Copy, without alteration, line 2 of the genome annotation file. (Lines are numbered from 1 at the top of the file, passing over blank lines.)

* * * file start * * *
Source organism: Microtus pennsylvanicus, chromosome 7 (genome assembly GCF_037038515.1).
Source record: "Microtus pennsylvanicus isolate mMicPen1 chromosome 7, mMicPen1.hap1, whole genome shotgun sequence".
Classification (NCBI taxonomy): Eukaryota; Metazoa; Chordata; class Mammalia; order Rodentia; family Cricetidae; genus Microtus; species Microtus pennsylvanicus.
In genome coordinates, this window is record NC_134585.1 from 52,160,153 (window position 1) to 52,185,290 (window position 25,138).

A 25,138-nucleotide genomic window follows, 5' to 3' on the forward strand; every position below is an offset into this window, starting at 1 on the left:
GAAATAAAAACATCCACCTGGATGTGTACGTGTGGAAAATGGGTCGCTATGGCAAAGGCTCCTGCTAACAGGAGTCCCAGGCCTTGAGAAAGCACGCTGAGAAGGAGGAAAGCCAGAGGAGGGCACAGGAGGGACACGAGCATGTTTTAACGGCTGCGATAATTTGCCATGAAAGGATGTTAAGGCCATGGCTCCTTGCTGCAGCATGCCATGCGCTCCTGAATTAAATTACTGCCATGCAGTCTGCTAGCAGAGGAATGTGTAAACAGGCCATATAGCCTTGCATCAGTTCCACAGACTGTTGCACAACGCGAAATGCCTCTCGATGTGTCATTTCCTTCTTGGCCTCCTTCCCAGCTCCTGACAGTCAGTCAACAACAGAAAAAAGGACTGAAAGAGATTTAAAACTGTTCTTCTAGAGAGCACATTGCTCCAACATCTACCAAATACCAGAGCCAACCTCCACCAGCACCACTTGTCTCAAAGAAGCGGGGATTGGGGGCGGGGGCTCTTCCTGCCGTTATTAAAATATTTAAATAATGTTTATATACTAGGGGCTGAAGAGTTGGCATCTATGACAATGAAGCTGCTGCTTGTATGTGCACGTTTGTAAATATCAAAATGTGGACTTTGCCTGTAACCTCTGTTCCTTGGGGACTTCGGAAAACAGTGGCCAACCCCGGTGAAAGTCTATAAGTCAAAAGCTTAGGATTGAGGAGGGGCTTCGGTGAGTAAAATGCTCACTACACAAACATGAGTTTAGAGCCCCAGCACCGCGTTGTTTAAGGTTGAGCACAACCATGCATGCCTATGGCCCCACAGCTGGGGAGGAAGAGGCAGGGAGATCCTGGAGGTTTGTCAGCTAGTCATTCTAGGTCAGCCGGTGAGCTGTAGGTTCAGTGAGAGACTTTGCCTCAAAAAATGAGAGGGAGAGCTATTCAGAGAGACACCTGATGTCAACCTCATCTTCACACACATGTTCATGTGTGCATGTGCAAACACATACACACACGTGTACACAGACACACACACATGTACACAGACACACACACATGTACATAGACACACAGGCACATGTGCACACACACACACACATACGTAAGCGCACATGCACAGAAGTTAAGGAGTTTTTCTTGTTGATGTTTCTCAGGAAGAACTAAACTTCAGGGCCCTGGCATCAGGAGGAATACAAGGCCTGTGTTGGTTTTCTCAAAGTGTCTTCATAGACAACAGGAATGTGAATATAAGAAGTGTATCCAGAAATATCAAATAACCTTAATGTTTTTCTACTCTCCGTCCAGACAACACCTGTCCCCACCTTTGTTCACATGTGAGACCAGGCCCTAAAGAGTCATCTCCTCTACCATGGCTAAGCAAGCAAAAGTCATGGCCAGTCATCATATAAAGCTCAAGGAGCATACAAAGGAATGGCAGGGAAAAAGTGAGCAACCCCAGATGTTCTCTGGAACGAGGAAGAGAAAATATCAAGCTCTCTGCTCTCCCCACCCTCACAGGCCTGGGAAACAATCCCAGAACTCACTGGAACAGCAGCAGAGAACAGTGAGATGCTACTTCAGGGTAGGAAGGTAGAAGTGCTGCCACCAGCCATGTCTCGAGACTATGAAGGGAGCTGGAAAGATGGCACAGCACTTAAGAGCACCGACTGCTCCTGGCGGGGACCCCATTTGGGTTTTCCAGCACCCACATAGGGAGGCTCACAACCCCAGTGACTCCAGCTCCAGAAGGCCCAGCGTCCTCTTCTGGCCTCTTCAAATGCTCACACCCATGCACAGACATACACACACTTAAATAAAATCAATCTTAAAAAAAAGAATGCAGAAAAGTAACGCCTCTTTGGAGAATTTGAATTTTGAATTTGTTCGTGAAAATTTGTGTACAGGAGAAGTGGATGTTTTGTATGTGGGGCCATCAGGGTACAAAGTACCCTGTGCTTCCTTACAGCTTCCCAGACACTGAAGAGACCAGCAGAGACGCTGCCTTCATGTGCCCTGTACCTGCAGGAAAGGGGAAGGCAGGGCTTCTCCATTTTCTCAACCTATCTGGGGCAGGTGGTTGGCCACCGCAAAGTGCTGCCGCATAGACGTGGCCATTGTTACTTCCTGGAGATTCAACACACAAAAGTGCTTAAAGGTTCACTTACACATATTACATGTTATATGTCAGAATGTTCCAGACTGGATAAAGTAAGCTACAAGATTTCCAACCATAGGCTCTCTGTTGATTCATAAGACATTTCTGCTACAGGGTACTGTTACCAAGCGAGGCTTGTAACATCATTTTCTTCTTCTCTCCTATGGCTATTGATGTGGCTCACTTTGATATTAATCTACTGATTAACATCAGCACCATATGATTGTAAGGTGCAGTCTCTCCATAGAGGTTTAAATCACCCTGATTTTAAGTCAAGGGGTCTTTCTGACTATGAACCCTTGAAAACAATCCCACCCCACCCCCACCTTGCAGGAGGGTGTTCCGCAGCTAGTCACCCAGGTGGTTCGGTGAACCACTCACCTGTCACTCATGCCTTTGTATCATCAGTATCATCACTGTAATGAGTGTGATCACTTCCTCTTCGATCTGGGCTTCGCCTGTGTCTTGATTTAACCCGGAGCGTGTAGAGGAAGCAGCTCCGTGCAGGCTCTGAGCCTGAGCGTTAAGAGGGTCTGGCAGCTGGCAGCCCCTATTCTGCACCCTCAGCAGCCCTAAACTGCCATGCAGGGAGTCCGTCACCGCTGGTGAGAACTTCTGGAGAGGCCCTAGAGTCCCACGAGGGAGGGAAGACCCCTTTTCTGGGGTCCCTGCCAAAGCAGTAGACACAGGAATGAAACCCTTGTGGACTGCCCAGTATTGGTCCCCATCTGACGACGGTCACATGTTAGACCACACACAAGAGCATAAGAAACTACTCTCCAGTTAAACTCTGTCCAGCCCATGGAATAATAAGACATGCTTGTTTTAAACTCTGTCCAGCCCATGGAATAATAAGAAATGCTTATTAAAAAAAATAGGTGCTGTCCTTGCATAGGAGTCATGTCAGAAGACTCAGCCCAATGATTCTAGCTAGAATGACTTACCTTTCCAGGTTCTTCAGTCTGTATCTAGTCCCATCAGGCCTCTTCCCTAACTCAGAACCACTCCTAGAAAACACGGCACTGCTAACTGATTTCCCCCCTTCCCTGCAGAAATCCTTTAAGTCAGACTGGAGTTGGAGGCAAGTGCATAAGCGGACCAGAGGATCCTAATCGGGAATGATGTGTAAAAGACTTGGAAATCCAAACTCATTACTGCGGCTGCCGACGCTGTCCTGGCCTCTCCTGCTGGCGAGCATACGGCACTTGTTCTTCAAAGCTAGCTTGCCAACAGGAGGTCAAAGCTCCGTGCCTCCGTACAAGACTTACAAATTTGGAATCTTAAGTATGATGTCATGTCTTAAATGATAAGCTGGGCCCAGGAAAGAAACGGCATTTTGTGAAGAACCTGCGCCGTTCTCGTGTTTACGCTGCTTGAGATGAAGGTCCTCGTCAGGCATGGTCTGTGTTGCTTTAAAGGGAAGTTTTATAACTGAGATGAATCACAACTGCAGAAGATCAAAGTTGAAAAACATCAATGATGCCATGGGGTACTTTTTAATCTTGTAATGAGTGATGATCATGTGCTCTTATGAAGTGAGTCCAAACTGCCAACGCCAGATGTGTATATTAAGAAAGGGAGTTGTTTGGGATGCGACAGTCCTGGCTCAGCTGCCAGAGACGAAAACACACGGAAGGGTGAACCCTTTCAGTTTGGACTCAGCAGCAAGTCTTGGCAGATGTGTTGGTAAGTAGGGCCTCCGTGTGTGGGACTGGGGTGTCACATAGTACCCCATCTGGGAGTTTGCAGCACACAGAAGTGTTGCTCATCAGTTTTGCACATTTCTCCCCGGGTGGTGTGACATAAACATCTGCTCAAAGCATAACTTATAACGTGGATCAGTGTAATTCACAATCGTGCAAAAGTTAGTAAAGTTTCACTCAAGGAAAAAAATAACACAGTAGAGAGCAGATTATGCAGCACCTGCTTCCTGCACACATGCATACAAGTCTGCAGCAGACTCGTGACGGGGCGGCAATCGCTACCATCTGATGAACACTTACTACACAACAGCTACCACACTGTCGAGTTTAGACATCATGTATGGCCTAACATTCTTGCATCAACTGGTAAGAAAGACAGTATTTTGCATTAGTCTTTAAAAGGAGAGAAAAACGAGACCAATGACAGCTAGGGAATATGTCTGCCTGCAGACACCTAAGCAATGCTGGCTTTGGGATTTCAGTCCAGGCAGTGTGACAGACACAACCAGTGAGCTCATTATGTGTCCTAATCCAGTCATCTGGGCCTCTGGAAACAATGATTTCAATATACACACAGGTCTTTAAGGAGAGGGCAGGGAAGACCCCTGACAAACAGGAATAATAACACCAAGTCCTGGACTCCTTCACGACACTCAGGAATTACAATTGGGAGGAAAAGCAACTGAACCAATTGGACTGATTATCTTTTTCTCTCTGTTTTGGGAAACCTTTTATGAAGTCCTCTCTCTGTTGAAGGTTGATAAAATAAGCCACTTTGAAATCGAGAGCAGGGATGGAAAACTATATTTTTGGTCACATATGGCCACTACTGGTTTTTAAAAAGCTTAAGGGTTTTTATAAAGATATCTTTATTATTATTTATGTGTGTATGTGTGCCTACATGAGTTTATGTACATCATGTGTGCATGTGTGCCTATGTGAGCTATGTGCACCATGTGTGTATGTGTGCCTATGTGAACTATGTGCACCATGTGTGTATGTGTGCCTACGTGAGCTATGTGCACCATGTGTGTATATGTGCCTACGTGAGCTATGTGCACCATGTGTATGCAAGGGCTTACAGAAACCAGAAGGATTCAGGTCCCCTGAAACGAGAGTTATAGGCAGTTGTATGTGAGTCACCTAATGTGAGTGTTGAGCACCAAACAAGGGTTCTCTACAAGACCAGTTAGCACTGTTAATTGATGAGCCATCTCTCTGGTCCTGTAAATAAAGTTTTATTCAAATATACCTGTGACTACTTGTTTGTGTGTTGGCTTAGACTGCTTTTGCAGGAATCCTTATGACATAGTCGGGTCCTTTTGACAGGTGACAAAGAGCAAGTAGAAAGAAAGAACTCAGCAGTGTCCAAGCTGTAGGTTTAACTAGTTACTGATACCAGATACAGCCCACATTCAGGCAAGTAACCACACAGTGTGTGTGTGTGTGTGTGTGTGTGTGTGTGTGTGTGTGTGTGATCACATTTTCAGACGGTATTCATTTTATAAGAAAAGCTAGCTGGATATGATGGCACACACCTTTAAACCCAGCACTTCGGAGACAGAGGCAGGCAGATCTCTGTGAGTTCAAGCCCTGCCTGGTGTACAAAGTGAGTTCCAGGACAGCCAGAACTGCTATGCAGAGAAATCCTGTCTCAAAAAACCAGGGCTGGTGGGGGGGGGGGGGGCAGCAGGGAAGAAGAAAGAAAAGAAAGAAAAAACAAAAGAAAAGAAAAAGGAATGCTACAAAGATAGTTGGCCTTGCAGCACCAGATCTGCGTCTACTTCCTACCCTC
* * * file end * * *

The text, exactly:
Source record: "Microtus pennsylvanicus isolate mMicPen1 chromosome 7, mMicPen1.hap1, whole genome shotgun sequence".